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Published: March, 2016; Vol 12, Num 10

 

How’s Your Hearing? Your Phone Can Tell You

Did you know that for $5 you can check your hearing over the phone? The National Hearing Test, developed with funding from the National Institutes of Health (NIH) makes it possible to find out if you have hearing loss in the privacy of your home. The goal is to encourage early detection and get assistance sooner than later. (A hearing screening is not typically included in an annual physical.) Most people with hearing loss wait years before they seek help.

The National Hearing Test

The National Hearing Test is different from other phone-administered hearing tests because it does not rely on beeps and hums. These “pure tones” are also the basis of hearing tests administered by doctors and audiologists, but according to NIH they are not as reliable when transmitted over the phone.

Workplaces Are Hard on Hearing

Four million American workers are exposed daily to hazardous noise – sound levels greater than 85 decibels (dBA) – and are at increased risk for hearing loss.

OSHA requires employers to provide hearing protection when workers are exposed to sound levels of 90 dBA  or greater for an eight hour time-weighted average (TWA).

People taking the National Hearing Tests listen to a series of numbers spoken over increasing static and press the keypad to indicate what they heard. In doing so, they can learn if they have mild, moderate or severe hearing loss. The hope is that the results will spur follow-up with a hearing specialist who will administer a pure tone test using specially designed equipment.

How Common Is Hearing Loss?

Impaired hearing is pervasive. According to the Hearing Loss Association of America, about 48 million Americans report problems with their hearing. In the United States, impaired hearing is one of the most common conditions in older adults, affecting one in three between the ages of 65 and 74 and nearly half of those 75 and older.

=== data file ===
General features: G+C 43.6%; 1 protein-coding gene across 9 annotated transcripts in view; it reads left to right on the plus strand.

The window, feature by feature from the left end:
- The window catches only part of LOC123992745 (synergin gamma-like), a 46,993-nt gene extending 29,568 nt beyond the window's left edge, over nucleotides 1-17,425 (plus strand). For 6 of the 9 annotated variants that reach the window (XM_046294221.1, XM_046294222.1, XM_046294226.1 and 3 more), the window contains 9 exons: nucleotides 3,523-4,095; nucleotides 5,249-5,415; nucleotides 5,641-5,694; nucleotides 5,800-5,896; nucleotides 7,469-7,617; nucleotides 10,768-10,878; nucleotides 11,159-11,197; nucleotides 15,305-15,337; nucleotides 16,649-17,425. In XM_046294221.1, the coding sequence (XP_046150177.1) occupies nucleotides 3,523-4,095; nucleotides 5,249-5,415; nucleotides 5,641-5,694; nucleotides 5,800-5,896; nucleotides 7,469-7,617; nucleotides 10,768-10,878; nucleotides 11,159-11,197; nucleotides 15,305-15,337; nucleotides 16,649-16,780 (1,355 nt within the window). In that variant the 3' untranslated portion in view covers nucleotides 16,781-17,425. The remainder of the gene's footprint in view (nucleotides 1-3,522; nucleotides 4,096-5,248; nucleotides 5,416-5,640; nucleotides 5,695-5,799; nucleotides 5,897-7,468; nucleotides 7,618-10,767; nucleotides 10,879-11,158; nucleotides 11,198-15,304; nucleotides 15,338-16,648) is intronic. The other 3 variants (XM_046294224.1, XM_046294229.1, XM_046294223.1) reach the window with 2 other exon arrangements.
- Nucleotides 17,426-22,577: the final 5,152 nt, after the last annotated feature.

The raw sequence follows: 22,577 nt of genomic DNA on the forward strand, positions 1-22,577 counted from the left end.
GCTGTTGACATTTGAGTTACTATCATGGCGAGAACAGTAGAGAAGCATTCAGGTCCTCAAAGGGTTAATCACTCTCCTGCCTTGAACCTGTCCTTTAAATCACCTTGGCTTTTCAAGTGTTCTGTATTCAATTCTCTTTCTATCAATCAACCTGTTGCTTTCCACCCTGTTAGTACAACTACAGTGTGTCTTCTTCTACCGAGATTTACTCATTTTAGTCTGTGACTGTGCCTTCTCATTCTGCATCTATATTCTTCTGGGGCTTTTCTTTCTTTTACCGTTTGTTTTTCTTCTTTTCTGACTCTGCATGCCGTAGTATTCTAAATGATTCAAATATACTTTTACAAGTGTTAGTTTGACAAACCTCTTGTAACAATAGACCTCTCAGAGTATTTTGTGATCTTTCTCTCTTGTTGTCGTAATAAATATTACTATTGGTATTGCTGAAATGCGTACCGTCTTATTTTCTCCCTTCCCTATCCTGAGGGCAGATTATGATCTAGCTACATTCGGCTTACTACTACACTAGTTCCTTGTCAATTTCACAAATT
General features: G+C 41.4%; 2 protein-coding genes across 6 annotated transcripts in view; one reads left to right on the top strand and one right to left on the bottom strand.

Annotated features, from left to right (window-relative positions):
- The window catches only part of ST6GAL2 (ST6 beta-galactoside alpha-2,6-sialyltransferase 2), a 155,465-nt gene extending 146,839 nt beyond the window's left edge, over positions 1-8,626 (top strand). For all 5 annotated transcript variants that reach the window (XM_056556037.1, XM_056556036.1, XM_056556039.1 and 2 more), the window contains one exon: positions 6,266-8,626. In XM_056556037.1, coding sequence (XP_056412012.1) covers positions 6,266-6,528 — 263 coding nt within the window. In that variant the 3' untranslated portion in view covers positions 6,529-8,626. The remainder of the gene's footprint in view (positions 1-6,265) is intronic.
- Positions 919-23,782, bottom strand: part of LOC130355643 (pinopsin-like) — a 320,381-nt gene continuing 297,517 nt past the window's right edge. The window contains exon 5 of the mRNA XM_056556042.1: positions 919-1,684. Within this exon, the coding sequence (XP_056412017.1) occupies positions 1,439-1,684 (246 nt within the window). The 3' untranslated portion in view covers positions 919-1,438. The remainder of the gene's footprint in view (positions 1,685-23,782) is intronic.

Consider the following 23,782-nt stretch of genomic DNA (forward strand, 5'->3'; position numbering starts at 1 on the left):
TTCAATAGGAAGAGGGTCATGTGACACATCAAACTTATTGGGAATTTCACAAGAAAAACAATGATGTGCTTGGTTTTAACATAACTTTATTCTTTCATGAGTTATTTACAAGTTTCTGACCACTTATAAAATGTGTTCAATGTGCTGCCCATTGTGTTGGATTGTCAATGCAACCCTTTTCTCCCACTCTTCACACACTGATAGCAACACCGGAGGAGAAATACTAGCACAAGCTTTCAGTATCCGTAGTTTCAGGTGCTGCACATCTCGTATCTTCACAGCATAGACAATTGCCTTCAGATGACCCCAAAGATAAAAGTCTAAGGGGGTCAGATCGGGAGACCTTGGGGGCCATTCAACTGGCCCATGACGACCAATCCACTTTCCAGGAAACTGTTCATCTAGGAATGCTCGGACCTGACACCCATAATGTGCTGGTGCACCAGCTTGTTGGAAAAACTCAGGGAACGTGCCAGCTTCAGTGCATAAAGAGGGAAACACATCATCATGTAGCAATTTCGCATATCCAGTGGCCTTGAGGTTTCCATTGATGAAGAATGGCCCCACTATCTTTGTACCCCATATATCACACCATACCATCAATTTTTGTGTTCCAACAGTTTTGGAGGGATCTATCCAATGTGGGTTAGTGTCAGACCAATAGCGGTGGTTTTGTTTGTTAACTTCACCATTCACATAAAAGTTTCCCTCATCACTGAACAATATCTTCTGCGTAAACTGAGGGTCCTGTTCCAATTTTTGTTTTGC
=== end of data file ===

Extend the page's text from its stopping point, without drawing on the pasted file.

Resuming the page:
Whether it’s from working in noisy environments like construction sites, attending or participating in sporting events and other leisure activities where noise often reaches hazardous levels or from just getting older, most people will suffer some hearing loss. When it goes undetected, hearing loss can lead to forced early retirement and financial hardship. It can also contribute to social isolation and increase risk for dementia.

Warning Signs of Hearing Loss

  • People seem to mumble all the time
  • You often ask people to repeat themselves
  • Conversations are difficult in a large group
  • You struggle to hear in crowded places, like restaurants and malls
  • You have a hard time hearing women or children
  • You are told you speak too loudly
  • Telephone conversations are difficult
  • You can’t hear household sounds, like a faucet dripping or a clock ticking
  • People say your television or radio volume is set too high
  • You have ringing or buzzing in your ears

Hearing loss cannot be reversed but supports are available that can help people remain in the workforce and engaged in life. Hearing aids, which often cost several thousand dollars, are usually not covered by health insurance. Other alternatives exist, such as personal sound amplifiers, which cost just a few hundred dollars and can be purchased over-the-counter. Another possibility is Bio Aid, a free smartphone app that uses earbuds and the phone’s own microphone to pick up sound.

But first, you need to know if you have hearing loss. Taking the National Hearing Test is a convenient and economical way to find out.

Keep Workers Safe in Noisy Workplaces

The LHSFNA can help employers protect workers from hazardous noise exposures. Contact the Fund’s Occupational Safety and Health Division for assistance in setting up a hearing loss prevention program that is specific to your site by calling 202-628-5465.

Find out more about noise through the Fund’s Controlling Noise at Construction Sites guide. You can also order the Laborers’ Guide to Hearing Loss Prevention in Construction and Noise and Your Job pamphlets by going to www.lhsfna.org and clicking on Publications.

[Janet Lubman Rathner]